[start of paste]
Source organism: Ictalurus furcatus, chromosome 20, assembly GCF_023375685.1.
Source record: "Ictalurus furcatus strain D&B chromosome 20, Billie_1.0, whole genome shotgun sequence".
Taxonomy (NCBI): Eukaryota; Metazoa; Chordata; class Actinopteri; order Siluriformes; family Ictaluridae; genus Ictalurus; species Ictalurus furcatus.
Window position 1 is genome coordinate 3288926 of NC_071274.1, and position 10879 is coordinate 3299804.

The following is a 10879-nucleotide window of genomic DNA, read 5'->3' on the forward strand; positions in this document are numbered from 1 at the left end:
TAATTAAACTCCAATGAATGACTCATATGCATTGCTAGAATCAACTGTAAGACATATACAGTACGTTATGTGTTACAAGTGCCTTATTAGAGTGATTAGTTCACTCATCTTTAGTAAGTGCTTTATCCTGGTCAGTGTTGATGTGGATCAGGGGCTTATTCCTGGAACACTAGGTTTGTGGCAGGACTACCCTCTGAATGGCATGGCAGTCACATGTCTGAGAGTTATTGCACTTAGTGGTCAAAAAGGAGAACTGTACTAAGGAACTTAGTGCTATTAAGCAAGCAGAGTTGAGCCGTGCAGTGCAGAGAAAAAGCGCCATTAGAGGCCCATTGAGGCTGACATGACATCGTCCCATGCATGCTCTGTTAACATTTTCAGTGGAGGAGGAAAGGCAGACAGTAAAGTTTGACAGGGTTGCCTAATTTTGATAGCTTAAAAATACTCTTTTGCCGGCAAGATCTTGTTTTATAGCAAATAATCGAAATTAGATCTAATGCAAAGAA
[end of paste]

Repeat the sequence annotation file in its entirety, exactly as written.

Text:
Source organism: Ictalurus furcatus, chromosome 20, assembly GCF_023375685.1.
Source record: "Ictalurus furcatus strain D&B chromosome 20, Billie_1.0, whole genome shotgun sequence".
Taxonomy (NCBI): Eukaryota; Metazoa; Chordata; class Actinopteri; order Siluriformes; family Ictaluridae; genus Ictalurus; species Ictalurus furcatus.
Window position 1 is genome coordinate 3288926 of NC_071274.1, and position 10879 is coordinate 3299804.

The following is a 10879-nucleotide window of genomic DNA, read 5'->3' on the forward strand; positions in this document are numbered from 1 at the left end:
TAATTAAACTCCAATGAATGACTCATATGCATTGCTAGAATCAACTGTAAGACATATACAGTACGTTATGTGTTACAAGTGCCTTATTAGAGTGATTAGTTCACTCATCTTTAGTAAGTGCTTTATCCTGGTCAGTGTTGATGTGGATCAGGGGCTTATTCCTGGAACACTAGGTTTGTGGCAGGACTACCCTCTGAATGGCATGGCAGTCACATGTCTGAGAGTTATTGCACTTAGTGGTCAAAAAGGAGAACTGTACTAAGGAACTTAGTGCTATTAAGCAAGCAGAGTTGAGCCGTGCAGTGCAGAGAAAAAGCGCCATTAGAGGCCCATTGAGGCTGACATGACATCGTCCCATGCATGCTCTGTTAACATTTTCAGTGGAGGAGGAAAGGCAGACAGTAAAGTTTGACAGGGTTGCCTAATTTTGATAGCTTAAAAATACTCTTTTGCCGGCAAGATCTTGTTTTATAGCAAATAATCGAAATTAGATCTAATGCAAAGAA